Tag Archive: best streaming horror movies


Review by C.J. Bunce

Jim Cummings is a triple threat, a writer/director who also stars in the atmospheric Orion Classics release The Wolf of Snow Hollow You may recognize Cummings as the brave Deputy Pete McCabe, who pursued Michael Myers in Halloween Kills, but he’s also a jack of all trades, making movies from the ground up as cinematographer and editor and even working on visual effects for Captain America: Winter Soldier.  In The Wolf of Snow Hollow he plays Officer John Marshall, No. 2 in line to the sheriff in a small northern town in the vein of Resident Alien, Fargo, or Northern Exposure.  Marshall is a recovering alcoholic in a 12-step program, who is the ultimate put-upon working stiff with anger issues, dealing with divorce, a visiting daughter, and incompetent peers when a string of brutal murders plagues his otherwise banal town.  And the murders appear to have been carried out by a werewolf.  It’s a surprisingly good, tightly edited drama with elements of dark comedy, a smartly paced Alfred Hitchcock-type thriller filled with quirky locals, combined with a musical score as compelling as something from a Bernard Herrmann classic.

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Review by C.J. Bunce

When we think of the big horror franchises, Halloween, Friday the 13th, and A Nightmare on Elm Street come to mind.  But for audiences coming of age in the 1990s, you may need to add Scream to that list.  Neve Campbell, Courtney Cox, David Arquette, and Skeet Ulrich are back again in the unlucky town of Woodsboro, where the serial killers behind the long “ghostface” mask first made their mark on the town 25 years ago.  Another movie delayed by the pandemic, this new Scream delivers goofy slasher horror fun with all the right beats, proving once and for all this franchise is here to stay.  Scream is now in theaters and available on streaming platforms including Paramount+ and Amazon Prime.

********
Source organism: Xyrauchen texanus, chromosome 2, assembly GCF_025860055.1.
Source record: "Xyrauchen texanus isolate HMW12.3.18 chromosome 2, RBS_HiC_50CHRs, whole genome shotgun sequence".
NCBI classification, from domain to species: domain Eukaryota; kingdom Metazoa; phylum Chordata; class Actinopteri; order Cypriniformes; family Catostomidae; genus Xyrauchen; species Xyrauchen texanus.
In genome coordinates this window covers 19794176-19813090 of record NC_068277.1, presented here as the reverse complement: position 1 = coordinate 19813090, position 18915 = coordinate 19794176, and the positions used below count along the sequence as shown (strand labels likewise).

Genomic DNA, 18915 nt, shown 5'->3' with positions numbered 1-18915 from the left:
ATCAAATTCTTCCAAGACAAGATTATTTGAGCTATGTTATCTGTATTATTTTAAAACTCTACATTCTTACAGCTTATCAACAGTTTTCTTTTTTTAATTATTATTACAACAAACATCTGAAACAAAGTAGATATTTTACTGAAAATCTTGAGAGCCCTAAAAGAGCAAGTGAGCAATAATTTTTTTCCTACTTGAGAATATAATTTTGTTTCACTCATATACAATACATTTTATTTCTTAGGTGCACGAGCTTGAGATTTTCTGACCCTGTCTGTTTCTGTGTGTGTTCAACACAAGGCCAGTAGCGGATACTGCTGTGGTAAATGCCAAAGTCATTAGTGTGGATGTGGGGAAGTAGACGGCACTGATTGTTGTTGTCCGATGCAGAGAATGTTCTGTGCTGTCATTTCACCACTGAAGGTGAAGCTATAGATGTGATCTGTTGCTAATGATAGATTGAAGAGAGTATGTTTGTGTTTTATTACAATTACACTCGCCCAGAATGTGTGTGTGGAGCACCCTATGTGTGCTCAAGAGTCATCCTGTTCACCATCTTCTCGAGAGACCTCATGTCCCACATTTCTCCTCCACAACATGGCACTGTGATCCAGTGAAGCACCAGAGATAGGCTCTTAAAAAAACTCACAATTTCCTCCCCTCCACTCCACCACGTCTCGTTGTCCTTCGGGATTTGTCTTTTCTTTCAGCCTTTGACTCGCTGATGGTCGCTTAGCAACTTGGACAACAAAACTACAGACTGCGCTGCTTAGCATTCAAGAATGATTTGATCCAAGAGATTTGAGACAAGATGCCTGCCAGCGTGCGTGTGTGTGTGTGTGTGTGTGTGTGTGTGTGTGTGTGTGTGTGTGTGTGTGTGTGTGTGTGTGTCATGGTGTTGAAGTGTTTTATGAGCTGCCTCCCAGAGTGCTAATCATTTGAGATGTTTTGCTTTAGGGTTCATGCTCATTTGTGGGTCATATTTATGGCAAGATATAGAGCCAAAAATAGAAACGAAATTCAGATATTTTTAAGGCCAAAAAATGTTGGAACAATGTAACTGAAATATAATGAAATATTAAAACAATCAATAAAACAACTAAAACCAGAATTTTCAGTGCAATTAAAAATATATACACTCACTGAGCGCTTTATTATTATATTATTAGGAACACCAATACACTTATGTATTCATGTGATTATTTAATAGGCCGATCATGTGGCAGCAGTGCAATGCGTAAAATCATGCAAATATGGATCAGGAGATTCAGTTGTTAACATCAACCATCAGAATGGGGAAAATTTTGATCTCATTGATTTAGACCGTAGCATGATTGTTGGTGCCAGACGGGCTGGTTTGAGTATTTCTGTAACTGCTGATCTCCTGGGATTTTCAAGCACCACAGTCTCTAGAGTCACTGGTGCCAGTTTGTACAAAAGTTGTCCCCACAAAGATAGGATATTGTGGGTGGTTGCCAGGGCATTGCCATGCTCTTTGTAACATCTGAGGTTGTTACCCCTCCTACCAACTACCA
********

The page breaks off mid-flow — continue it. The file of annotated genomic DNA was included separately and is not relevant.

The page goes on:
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The streaming channel Peacock arrived in a free, ad-supported edition this summer, and it’s pretty much like having a full cable TV line-up for only the one-time price of an Amazon Fire Stick.  The Fire Stick is typically available here at Amazon for between $30 and $50, depending on the options you want, and it’s a great portal to a variety of streaming platforms, from Netflix to YouTube and Disney Plus to HBO Max, as well as all the series and movies on Amazon Prime and the streaming platforms already available via that service.  Named for NBC’s classic trademark logo, the Peacock channel is bigger than it sounds, incorporating the giant NBC network of historic programming, content from channels like Bravo, USA, Syfy, History, Nickelodeon, Fox, The CW, MSNBC, and more.  Even better, right now Peacock has a “Peacocktober” hub that has a stunning number of classic and recent horror TV series and movies, all easily searchable, highlighting Halloween episodes of your favorite TV shows, recommended double feature movies, and a slate of programs you won’t find anywhere else.

Universal Monster vintage poster montage

Binge your favorite horror movie series, like A Nightmare on Elm Street, Friday the 13th, Chucky, Predator, Gremlins, Psycho (including the remake movie with Vince Vaughn, the originals, and the Bates Motel TV series), Phantasm, The Fly, Men in Black, Sharknado, Hostel, Cabin Fever, The Stepfather, Hellboy, Freddy vs Jason, Jason X, and more.  There are certified classics and odd films you may have forgotten, like American Werewolf in London, John Carpenter’s They Live, Village of the Damned, and Prince of Darkness, M. Night Shyamalan’s The Sixth Sense, George A. Romero’s Night of the Living Dead, The Exorcist, The Omen, Let Me In, Godzilla, Van Helsing, Alien vs. Predator and Prometheus, Scary Stories to Tell in the Dark, 1981’s The Fun House (starring Elizabeth Berridge before she starred in Amadeus), Videodrome, 1997’s I Know What You Did Last Summer, Steven Spielberg’s beloved E.T., the Extra-Terrestrial, It Came from Outer Space, Darkman, Nanny McPhee, A Series of Unfortunate Events, the original Munsters TV series, Day of the Dead, The Skeleton Key, Ouija, Rings, Prom Night, and a huge slate of dozens of vintage Universal Monster classics like Dracula with Bela Legosi.

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